A reassessment of whether cortical motor neurons die following spinal cord injury

Jessica L. Nielson, Melissa K. Strong, Oswald Steward

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40 Scopus citations


Over the past century, the question of whether the cells of origin of the corticospinal tract (CST) die following spinal cord injury (SCI) has been debated. A recent study reported an approximately 20% loss of retrogradely labeled cortical motoneurons following damage to their axons resulting from SCI at T9 (Hains et al. [2003] J. Comp. Neurol. 462:328-341). In follow-up studies, however, we failed to find any evidence of loss of CST axons in the medullary pyramid, which must occur if CST neurons die. Here, we seek to resolve the discrepancy by re-evaluating possible loss of CST neurons using the same techniques as Hains et al. (quantitative analysis of retrograde labeling and staining for cell death markers including TUNEL and Hoechst labeling of the nuclei). Following either dorsal funiculus lesions at thoracic level 9 (T9) or lateral hemisection at cervical level 5 (C5), our results reveal no evidence for a loss of retrogradely labeled neurons and no evidence for TUNEL staining of axotomized cortical motoneurons. These results indicate that CST cell bodies do not undergo retrograde cell death following SCI, and therefore targeting such cell death is not a valid therapeutic target.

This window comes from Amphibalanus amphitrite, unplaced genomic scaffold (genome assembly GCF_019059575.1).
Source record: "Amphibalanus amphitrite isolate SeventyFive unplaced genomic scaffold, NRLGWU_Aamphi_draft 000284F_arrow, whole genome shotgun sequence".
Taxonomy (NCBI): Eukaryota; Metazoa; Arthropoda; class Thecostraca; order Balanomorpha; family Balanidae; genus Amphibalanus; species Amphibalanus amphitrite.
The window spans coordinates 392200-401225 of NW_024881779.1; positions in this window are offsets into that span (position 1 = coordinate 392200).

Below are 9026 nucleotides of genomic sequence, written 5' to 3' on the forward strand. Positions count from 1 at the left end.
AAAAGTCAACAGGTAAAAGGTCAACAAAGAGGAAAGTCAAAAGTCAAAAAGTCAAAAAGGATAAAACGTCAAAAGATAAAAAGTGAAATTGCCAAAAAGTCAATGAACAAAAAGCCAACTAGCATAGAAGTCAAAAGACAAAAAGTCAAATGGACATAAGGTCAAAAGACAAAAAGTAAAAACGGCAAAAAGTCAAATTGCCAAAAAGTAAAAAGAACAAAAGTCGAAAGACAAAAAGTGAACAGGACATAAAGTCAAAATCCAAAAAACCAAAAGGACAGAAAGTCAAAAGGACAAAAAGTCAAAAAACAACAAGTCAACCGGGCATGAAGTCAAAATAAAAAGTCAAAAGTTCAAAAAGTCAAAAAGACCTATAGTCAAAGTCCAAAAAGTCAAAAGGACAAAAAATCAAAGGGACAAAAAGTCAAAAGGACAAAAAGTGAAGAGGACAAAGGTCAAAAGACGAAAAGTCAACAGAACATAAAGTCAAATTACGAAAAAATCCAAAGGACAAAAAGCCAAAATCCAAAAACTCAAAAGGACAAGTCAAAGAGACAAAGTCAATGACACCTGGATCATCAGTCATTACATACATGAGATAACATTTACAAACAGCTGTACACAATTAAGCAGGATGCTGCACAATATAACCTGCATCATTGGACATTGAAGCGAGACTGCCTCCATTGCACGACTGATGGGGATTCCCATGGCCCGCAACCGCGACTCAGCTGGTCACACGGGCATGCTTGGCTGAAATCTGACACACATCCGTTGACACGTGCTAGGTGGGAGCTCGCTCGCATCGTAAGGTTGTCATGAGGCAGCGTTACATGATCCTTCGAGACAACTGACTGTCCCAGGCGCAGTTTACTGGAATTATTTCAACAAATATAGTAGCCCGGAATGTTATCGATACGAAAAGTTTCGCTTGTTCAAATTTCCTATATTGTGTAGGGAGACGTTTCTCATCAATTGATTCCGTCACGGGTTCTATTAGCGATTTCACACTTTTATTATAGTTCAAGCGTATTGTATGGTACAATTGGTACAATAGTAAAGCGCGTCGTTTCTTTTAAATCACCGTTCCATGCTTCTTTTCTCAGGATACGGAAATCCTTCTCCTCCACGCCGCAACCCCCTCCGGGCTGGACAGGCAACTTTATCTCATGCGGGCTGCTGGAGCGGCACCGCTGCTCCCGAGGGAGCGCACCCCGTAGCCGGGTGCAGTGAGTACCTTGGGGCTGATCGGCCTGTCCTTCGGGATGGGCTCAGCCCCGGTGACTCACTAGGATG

Original languageEnglish (US)
Pages (from-to)2852-2869
Number of pages18
JournalJournal of Comparative Neurology
Issue number14
StatePublished - Oct 1 2011


  • Corticospinal tract
  • Retrograde degeneration, cell death
  • Retrograde labeling

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